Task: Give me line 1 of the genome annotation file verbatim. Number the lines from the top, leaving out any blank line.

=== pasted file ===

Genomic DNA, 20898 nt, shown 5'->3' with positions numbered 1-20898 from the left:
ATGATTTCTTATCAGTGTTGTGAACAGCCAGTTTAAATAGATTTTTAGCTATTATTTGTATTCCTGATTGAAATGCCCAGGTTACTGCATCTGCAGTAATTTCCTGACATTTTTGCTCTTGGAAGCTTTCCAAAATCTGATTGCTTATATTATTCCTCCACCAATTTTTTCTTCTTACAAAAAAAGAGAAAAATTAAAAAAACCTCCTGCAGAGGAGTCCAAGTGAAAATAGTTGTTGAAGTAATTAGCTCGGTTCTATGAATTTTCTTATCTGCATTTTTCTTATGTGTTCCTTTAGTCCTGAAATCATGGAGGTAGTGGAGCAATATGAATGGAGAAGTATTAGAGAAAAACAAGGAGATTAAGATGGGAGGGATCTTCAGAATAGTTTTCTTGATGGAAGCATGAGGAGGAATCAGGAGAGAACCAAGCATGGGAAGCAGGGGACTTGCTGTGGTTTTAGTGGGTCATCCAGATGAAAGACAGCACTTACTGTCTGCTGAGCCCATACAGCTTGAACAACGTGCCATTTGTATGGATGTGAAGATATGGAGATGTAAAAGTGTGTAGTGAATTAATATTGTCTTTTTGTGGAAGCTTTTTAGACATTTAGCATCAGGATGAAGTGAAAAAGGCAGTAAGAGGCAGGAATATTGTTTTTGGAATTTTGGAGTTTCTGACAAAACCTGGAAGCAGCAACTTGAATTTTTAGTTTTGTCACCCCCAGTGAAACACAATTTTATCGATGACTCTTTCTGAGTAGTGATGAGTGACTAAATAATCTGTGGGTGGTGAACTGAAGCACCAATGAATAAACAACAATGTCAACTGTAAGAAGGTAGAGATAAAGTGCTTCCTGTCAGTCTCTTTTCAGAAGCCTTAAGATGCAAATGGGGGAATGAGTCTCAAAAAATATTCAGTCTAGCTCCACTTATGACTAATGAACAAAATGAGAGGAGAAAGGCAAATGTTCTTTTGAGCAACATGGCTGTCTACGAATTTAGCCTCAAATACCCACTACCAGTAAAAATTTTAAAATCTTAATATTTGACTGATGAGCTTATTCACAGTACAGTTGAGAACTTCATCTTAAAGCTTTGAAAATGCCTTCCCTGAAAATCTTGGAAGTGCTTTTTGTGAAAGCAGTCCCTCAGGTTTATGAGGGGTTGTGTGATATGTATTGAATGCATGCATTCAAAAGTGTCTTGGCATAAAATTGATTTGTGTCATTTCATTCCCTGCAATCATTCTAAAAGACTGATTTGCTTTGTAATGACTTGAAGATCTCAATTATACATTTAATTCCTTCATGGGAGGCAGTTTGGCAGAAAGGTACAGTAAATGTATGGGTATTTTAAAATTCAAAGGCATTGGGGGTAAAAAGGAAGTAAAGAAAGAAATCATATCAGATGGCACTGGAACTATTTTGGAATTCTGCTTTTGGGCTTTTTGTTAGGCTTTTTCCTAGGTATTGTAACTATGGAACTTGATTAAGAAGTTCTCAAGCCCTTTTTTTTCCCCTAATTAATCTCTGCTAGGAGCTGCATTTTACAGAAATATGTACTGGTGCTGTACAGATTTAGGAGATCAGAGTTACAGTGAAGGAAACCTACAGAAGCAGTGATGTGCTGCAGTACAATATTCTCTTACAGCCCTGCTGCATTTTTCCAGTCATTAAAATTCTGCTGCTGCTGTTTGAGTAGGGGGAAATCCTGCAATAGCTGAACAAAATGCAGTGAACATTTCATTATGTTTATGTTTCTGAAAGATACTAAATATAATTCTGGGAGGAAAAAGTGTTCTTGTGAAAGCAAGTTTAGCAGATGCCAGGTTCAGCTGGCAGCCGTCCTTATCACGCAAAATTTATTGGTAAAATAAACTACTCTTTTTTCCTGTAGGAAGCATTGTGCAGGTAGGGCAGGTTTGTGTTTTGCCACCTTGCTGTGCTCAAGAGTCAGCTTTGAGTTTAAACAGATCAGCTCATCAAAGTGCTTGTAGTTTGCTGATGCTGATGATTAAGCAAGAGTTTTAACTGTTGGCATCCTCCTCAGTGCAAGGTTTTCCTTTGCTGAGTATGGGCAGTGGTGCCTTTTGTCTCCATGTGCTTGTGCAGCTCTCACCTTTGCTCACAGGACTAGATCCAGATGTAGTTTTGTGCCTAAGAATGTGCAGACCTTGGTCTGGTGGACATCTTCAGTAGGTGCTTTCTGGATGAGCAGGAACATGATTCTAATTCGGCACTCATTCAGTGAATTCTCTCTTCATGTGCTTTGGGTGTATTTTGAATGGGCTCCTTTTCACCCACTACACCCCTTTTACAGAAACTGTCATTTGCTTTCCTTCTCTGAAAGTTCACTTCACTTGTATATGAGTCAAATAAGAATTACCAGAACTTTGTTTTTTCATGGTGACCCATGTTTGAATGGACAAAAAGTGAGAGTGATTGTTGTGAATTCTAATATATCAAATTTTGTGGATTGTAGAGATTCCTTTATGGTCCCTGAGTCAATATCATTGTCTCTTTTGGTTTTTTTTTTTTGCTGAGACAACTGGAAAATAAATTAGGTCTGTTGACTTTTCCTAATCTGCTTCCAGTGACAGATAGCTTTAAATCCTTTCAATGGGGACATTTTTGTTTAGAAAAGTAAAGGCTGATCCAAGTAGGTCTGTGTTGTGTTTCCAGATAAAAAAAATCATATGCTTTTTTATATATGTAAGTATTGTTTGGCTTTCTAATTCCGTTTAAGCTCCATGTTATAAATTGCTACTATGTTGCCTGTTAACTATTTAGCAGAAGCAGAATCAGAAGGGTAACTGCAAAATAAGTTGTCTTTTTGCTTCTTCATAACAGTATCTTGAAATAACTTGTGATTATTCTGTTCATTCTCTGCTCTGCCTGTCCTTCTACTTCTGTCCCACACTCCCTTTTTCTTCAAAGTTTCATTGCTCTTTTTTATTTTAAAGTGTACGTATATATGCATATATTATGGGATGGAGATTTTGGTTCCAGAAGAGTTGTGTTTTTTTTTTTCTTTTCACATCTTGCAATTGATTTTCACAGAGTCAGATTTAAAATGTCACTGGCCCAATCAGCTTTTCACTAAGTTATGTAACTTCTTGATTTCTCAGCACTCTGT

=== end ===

Genomic DNA, 20898 nt, shown 5'->3' with positions numbered 1-20898 from the left: